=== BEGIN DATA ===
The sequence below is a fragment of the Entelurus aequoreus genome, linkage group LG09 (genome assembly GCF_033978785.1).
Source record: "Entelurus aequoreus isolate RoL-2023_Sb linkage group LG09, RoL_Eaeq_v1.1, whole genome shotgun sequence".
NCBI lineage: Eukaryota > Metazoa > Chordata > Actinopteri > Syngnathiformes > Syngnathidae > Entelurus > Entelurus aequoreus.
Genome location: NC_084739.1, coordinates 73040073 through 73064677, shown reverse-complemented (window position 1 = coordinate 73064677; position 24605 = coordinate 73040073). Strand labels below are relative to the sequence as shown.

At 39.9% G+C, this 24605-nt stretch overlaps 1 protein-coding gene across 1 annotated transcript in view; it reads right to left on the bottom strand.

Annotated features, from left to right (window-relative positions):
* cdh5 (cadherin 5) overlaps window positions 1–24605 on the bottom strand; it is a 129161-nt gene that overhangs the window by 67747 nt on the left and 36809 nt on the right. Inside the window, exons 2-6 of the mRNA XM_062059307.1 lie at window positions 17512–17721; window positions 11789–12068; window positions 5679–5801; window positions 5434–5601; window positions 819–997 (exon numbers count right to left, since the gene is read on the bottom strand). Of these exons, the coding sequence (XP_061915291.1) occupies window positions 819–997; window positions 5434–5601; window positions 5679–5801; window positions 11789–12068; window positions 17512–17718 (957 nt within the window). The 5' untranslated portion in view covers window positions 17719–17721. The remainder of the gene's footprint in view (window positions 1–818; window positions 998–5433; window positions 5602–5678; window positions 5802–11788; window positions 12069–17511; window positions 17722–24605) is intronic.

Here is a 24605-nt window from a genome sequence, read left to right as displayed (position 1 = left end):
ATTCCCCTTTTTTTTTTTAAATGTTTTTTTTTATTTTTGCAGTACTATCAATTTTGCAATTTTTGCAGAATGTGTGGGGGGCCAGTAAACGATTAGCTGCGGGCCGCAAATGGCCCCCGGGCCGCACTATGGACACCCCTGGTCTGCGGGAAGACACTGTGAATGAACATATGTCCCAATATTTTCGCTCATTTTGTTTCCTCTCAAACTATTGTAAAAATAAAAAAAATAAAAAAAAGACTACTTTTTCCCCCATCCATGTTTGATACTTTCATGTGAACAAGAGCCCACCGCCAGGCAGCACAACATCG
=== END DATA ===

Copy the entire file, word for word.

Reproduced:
The sequence below is a fragment of the Entelurus aequoreus genome, linkage group LG09 (genome assembly GCF_033978785.1).
Source record: "Entelurus aequoreus isolate RoL-2023_Sb linkage group LG09, RoL_Eaeq_v1.1, whole genome shotgun sequence".
NCBI lineage: Eukaryota > Metazoa > Chordata > Actinopteri > Syngnathiformes > Syngnathidae > Entelurus > Entelurus aequoreus.
Genome location: NC_084739.1, coordinates 73040073 through 73064677, shown reverse-complemented (window position 1 = coordinate 73064677; position 24605 = coordinate 73040073). Strand labels below are relative to the sequence as shown.

At 39.9% G+C, this 24605-nt stretch overlaps 1 protein-coding gene across 1 annotated transcript in view; it reads right to left on the bottom strand.

Annotated features, from left to right (window-relative positions):
* cdh5 (cadherin 5) overlaps window positions 1–24605 on the bottom strand; it is a 129161-nt gene that overhangs the window by 67747 nt on the left and 36809 nt on the right. Inside the window, exons 2-6 of the mRNA XM_062059307.1 lie at window positions 17512–17721; window positions 11789–12068; window positions 5679–5801; window positions 5434–5601; window positions 819–997 (exon numbers count right to left, since the gene is read on the bottom strand). Of these exons, the coding sequence (XP_061915291.1) occupies window positions 819–997; window positions 5434–5601; window positions 5679–5801; window positions 11789–12068; window positions 17512–17718 (957 nt within the window). The 5' untranslated portion in view covers window positions 17719–17721. The remainder of the gene's footprint in view (window positions 1–818; window positions 998–5433; window positions 5602–5678; window positions 5802–11788; window positions 12069–17511; window positions 17722–24605) is intronic.

Here is a 24605-nt window from a genome sequence, read left to right as displayed (position 1 = left end):
ATTCCCCTTTTTTTTTTTAAATGTTTTTTTTTATTTTTGCAGTACTATCAATTTTGCAATTTTTGCAGAATGTGTGGGGGGCCAGTAAACGATTAGCTGCGGGCCGCAAATGGCCCCCGGGCCGCACTATGGACACCCCTGGTCTGCGGGAAGACACTGTGAATGAACATATGTCCCAATATTTTCGCTCATTTTGTTTCCTCTCAAACTATTGTAAAAATAAAAAAAATAAAAAAAAGACTACTTTTTCCCCCATCCATGTTTGATACTTTCATGTGAACAAGAGCCCACCGCCAGGCAGCACAACATCG